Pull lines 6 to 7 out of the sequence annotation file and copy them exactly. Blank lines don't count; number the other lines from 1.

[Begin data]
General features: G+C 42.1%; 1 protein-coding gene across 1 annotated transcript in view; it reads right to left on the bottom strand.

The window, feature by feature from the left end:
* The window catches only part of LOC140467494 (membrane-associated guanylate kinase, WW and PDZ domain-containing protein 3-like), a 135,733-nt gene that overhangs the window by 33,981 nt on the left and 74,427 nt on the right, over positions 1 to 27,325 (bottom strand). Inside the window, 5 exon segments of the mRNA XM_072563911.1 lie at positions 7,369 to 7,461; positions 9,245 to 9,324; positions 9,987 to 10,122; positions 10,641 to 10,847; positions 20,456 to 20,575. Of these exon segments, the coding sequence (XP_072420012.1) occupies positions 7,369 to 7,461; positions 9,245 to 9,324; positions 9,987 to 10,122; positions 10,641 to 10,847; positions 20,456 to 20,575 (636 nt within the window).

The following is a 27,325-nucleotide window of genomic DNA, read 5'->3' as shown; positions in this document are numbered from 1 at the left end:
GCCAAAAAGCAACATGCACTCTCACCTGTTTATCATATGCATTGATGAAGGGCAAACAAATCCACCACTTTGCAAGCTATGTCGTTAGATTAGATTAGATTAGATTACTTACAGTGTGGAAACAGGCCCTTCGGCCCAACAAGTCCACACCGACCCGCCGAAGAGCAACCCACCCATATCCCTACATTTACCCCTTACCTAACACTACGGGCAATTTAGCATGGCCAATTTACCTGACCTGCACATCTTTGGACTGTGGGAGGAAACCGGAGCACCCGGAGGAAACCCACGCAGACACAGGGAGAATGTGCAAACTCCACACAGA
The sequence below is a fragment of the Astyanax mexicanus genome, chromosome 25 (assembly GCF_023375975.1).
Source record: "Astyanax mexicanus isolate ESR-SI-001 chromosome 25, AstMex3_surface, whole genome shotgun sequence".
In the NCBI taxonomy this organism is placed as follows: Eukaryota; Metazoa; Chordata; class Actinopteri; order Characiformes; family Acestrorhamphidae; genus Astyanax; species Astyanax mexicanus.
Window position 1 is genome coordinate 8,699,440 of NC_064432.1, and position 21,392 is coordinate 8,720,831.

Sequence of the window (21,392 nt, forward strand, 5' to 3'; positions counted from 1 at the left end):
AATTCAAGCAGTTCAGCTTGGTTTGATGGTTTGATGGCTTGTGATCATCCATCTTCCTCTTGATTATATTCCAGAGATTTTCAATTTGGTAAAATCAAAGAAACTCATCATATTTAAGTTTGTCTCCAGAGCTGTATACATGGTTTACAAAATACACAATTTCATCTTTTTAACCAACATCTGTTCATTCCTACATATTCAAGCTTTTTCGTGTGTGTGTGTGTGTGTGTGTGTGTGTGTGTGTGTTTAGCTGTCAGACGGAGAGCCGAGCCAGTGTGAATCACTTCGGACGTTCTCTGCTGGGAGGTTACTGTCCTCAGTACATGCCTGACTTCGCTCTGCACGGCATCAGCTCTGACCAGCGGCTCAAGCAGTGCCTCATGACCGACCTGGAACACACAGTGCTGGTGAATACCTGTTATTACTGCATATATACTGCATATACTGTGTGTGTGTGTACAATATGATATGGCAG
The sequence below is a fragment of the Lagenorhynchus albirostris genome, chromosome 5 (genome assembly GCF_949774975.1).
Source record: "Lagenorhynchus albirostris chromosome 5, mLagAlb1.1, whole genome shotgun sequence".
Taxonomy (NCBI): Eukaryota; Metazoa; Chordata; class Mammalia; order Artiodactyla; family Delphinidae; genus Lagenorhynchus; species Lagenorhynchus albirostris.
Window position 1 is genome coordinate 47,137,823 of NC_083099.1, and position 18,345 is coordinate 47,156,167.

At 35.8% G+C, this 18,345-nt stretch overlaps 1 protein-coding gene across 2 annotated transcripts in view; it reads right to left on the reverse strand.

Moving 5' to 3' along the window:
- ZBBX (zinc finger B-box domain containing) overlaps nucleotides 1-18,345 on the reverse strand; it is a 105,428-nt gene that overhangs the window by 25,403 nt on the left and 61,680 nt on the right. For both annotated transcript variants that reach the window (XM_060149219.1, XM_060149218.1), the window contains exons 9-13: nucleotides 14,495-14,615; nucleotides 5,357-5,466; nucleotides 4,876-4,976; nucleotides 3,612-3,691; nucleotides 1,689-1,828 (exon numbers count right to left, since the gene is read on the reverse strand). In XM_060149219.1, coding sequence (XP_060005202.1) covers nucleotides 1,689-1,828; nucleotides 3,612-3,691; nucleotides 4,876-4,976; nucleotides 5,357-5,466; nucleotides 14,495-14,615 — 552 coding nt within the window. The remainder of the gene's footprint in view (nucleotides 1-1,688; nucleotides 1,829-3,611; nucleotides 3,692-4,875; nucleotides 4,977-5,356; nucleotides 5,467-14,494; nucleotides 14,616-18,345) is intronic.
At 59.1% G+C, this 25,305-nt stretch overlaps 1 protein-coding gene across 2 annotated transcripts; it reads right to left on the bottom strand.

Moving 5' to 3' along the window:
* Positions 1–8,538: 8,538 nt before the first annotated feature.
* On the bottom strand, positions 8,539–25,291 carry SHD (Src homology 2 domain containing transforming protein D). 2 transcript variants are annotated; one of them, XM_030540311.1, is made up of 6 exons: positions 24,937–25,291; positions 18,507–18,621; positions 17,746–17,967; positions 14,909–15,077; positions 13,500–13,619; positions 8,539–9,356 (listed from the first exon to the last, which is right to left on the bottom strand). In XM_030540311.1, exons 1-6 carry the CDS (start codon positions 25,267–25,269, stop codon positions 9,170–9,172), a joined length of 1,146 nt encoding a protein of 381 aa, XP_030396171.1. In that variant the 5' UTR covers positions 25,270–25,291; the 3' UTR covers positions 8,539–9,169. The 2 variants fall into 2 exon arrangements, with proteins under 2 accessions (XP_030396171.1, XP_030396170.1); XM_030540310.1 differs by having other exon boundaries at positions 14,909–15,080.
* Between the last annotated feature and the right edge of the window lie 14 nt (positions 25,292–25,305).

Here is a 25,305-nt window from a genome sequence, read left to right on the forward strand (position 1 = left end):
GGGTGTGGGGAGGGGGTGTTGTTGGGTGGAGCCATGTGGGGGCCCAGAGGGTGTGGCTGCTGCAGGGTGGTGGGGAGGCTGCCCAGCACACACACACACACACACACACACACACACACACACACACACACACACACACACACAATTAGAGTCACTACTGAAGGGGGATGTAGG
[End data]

The sequence below is a fragment of the Astyanax mexicanus genome, chromosome 25 (assembly GCF_023375975.1).
Source record: "Astyanax mexicanus isolate ESR-SI-001 chromosome 25, AstMex3_surface, whole genome shotgun sequence".